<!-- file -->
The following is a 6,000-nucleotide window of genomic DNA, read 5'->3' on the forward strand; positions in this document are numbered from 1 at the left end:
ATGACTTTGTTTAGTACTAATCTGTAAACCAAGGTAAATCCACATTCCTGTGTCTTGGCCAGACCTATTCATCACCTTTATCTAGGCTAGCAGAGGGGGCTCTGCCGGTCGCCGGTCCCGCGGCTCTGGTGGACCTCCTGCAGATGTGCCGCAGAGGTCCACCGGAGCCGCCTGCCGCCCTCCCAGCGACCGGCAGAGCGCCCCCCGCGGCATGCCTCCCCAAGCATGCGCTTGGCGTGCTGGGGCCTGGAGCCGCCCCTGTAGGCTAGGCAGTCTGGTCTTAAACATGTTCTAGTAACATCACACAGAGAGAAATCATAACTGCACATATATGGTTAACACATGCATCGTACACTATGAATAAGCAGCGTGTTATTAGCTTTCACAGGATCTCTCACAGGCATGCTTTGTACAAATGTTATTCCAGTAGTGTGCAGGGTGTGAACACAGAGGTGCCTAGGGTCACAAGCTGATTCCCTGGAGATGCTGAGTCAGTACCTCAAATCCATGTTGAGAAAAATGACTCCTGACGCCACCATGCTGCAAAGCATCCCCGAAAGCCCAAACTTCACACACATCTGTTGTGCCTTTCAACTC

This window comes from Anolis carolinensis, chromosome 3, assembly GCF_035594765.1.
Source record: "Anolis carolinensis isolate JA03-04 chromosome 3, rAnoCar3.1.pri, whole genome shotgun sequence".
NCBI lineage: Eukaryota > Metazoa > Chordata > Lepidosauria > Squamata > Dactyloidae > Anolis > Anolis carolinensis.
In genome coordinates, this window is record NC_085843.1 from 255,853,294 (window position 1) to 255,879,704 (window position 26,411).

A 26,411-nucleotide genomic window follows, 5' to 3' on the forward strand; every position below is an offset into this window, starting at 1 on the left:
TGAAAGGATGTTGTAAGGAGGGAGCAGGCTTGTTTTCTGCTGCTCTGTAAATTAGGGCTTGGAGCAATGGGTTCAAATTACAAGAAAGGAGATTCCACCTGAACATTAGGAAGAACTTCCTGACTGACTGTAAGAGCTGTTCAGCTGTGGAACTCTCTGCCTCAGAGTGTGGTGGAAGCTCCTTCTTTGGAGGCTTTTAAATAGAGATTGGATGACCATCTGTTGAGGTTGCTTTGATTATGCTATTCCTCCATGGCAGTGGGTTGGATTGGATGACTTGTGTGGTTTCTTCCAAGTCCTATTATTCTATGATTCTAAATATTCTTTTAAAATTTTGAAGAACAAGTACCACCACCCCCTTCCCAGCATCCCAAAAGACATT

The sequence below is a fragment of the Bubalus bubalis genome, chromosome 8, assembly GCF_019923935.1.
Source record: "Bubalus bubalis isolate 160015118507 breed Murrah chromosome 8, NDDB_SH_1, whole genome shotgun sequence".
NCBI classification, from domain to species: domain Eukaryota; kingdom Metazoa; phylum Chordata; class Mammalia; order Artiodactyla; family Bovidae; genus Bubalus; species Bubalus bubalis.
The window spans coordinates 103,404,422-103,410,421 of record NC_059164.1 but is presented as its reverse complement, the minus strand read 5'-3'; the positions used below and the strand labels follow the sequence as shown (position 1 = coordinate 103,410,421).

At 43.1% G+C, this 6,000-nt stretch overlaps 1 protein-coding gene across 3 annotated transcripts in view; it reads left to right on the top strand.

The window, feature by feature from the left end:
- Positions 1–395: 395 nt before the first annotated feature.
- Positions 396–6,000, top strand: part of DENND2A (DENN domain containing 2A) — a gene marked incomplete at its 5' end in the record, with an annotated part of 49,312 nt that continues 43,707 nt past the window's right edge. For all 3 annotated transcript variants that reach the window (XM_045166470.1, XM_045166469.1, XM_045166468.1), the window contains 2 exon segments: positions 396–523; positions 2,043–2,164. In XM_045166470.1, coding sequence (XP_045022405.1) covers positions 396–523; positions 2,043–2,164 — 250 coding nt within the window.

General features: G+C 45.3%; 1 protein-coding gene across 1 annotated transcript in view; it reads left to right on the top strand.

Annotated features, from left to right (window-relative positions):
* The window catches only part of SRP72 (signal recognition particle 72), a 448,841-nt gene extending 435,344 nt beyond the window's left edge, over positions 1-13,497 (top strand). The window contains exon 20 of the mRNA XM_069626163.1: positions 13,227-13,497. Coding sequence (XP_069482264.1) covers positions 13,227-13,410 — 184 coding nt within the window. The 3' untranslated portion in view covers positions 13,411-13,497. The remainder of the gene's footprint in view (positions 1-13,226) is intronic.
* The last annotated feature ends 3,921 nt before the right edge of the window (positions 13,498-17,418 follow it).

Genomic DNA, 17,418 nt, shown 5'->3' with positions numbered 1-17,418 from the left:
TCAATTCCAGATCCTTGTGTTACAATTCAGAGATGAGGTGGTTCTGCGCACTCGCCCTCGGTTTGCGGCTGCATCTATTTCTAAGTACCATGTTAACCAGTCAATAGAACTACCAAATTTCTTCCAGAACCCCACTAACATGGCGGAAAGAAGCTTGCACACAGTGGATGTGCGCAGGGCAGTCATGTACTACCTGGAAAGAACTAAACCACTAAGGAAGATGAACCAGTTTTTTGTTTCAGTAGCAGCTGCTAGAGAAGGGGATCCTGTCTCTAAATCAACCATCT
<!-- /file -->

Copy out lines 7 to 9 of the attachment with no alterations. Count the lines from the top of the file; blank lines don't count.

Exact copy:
A 26,411-nucleotide genomic window follows, 5' to 3' on the forward strand; every position below is an offset into this window, starting at 1 on the left:
TGAAAGGATGTTGTAAGGAGGGAGCAGGCTTGTTTTCTGCTGCTCTGTAAATTAGGGCTTGGAGCAATGGGTTCAAATTACAAGAAAGGAGATTCCACCTGAACATTAGGAAGAACTTCCTGACTGACTGTAAGAGCTGTTCAGCTGTGGAACTCTCTGCCTCAGAGTGTGGTGGAAGCTCCTTCTTTGGAGGCTTTTAAATAGAGATTGGATGACCATCTGTTGAGGTTGCTTTGATTATGCTATTCCTCCATGGCAGTGGGTTGGATTGGATGACTTGTGTGGTTTCTTCCAAGTCCTATTATTCTATGATTCTAAATATTCTTTTAAAATTTTGAAGAACAAGTACCACCACCCCCTTCCCAGCATCCCAAAAGACATT

The sequence below is a fragment of the Bubalus bubalis genome, chromosome 8, assembly GCF_019923935.1.